25,000 Wrongs Don’t Make a Right
This past week, American cities were burning. At least 11 people have died in the riots, hundreds have been injured, thousands arrested. Untold millions of dollars of damage have been done to businesses. Dozens of law enforcement officers, including Secret Service officers have been injured. Vast crowds of rioters and looters masquerading as “social justice warriors” have turned downtown sectors of major American cities into ugly, “no-go” zones. Curfews have been routinely ignored. Police cars have been torched. The rule of law and respect for those enforcing the law seems to have vanished, at least from the point of view of the rampaging mobs.
Is any of this going to bring back George Floyd? Does any of it honour his memory or lend itself to better laws, safer streets, greater respect for property, or the dignity of every person — regardless of ethnicity? No, not in the least. George Floyd died on May 25, 2020 under horrible circumstances, a victim of unbelievable police brutality, with an officer kneeling on his neck for nine minutes and three other officers doing nothing to intervene. From the President to police chiefs and mayors across the country, everyone agrees that the officer at the centre of controversy (who has now been charged with murder) was wrong. He and his fellows have been fired; he’s been charged with murder and will face the full extent of the law. The other three officers were charged with “aiding and abetting second-degree murder”. That’s what you do with murderers, whether or not they wear a badge. Nothing can bring George back. But where is the justification for inflicting terror on innocent, law-abiding citizens across the country?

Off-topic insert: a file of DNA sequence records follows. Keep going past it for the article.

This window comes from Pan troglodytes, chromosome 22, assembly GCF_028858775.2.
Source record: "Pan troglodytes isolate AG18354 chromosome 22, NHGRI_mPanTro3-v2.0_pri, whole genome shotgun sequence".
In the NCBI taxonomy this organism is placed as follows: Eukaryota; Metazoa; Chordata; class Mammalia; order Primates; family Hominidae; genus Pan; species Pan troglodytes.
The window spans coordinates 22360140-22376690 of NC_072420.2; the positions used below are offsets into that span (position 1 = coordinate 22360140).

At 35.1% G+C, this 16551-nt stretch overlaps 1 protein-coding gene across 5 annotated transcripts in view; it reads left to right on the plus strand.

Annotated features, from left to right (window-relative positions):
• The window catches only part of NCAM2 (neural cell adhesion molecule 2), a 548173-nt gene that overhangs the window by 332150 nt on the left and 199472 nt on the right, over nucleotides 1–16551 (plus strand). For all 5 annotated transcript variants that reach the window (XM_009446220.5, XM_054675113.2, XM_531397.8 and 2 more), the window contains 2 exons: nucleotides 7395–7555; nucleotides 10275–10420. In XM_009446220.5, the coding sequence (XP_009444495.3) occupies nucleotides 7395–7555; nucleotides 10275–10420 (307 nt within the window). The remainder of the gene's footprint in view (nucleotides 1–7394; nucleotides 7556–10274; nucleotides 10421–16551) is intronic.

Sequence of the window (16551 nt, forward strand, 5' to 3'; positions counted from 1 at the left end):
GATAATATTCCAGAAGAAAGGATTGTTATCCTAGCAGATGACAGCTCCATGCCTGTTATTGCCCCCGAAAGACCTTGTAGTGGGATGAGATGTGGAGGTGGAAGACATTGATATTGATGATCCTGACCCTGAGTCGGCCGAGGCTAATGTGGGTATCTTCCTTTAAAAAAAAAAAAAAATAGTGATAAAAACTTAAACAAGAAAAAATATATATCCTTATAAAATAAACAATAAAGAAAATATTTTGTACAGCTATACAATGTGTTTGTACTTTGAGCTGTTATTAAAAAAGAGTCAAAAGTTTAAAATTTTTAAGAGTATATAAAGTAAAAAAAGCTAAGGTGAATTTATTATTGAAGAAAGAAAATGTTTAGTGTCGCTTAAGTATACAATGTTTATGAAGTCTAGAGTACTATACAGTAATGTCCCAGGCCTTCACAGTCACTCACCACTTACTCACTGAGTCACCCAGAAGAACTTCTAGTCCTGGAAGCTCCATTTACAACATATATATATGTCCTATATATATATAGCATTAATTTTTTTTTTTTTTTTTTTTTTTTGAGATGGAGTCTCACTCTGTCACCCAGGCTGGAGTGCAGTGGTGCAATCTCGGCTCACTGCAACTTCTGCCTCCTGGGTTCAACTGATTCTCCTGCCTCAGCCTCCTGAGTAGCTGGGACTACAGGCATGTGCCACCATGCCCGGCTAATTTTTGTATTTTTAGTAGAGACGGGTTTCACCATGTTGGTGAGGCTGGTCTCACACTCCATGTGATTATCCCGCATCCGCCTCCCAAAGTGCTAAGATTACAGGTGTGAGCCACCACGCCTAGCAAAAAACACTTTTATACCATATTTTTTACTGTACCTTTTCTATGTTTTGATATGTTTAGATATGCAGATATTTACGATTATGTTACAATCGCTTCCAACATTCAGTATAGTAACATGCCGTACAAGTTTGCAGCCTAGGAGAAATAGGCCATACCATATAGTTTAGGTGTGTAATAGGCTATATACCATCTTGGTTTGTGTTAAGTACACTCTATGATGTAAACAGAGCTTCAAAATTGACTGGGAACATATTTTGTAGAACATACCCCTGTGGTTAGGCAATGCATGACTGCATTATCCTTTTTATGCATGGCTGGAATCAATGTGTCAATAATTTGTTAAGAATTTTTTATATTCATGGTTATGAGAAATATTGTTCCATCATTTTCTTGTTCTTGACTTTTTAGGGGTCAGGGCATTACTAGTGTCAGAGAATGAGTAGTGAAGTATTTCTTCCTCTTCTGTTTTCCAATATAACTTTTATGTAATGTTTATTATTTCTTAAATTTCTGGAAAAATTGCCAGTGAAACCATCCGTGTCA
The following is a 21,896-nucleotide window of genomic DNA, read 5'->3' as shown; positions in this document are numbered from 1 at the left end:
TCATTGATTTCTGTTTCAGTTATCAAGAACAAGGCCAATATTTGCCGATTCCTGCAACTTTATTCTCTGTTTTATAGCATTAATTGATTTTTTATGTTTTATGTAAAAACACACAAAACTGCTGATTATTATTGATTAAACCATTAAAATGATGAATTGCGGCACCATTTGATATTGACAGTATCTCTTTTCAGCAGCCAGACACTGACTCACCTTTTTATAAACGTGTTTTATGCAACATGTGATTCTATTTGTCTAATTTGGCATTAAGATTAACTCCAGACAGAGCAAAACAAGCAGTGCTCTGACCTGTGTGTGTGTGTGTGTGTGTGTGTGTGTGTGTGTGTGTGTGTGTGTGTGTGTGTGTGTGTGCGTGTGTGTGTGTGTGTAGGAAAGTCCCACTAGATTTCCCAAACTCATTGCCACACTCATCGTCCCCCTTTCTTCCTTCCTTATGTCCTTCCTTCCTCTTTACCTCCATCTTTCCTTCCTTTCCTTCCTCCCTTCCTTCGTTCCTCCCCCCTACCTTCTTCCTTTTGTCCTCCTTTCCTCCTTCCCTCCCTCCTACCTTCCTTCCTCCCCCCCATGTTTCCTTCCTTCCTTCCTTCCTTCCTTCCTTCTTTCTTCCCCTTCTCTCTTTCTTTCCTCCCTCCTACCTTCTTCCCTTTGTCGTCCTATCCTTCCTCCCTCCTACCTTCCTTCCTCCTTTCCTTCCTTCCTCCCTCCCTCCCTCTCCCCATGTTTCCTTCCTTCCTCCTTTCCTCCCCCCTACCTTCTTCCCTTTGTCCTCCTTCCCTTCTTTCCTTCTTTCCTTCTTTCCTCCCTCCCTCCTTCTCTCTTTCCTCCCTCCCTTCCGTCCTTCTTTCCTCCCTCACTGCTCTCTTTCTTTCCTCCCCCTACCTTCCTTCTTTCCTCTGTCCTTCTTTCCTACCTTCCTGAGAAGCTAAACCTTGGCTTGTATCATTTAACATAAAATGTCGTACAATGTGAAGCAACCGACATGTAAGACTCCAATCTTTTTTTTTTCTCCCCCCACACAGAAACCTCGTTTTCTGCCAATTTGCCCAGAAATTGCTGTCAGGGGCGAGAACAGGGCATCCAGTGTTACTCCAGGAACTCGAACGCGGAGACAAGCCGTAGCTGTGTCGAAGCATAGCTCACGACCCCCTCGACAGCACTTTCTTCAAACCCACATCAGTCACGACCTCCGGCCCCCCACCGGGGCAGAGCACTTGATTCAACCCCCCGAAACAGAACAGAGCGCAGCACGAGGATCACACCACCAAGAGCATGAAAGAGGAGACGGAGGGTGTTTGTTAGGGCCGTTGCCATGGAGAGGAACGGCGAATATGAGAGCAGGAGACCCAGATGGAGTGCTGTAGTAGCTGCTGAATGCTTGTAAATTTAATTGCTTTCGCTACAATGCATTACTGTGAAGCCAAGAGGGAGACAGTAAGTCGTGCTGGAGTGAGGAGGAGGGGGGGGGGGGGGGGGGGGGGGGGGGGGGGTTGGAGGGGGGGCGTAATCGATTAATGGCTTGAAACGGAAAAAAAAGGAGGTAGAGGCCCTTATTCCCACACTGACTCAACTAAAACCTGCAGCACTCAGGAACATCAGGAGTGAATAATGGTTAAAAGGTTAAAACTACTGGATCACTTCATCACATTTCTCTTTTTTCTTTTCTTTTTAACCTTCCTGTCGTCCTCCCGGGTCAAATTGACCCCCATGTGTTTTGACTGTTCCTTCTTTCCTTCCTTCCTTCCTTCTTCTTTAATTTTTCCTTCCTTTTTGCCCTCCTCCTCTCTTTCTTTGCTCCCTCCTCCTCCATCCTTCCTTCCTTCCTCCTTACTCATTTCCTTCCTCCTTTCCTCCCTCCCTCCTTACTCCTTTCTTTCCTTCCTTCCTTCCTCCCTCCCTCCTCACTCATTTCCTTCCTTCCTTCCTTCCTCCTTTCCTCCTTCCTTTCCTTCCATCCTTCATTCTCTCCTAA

The ongoing situation is changing so fast, it’s difficult to keep pace. There may never be an accurate count of the injuries, the lost businesses that will never come back, the people of every colour who will never get their jobs back, the policemen and guardsmen who will never again feel confident in their ability to restore order. Mayors, governors and police chiefs have tried the “soft” approach. Some good, upstanding police officers have been struck by bricks and bottles. Others have been told to stand down and then watched their precinct building destroyed. Officers trying to perform their duty to protect the public have been accused of brutality. Some have been fired. Others have “taken a knee” in an attempt to “build bridges” with the protestors. Those rampaging through the streets, in night after night of vandalism and looting, apparently did not get the message.
A retired black police chief, David Dorn, 77 years old, was brutally shot to death trying to stop looters stealing televisions from the store he worked at. Where is the outrage for the tragic murder of this kindly grandfather? A 22-year old woman of biracial descent, Italia Marie Kelly, was shot and killed by a rioter as she attempted to get into a car. Where are the signs protesting her killing at the hands of the mob? Shay Mikalonis, 29, an officer of the Las Vegas Police Department is in critical condition after being shot in the head. One officer in Oakland is dead and another injured after a shooting incident there. A NYC policeman was run over by a vehicle. Four police officers in St. Louis have been shot. The list goes on and on and on.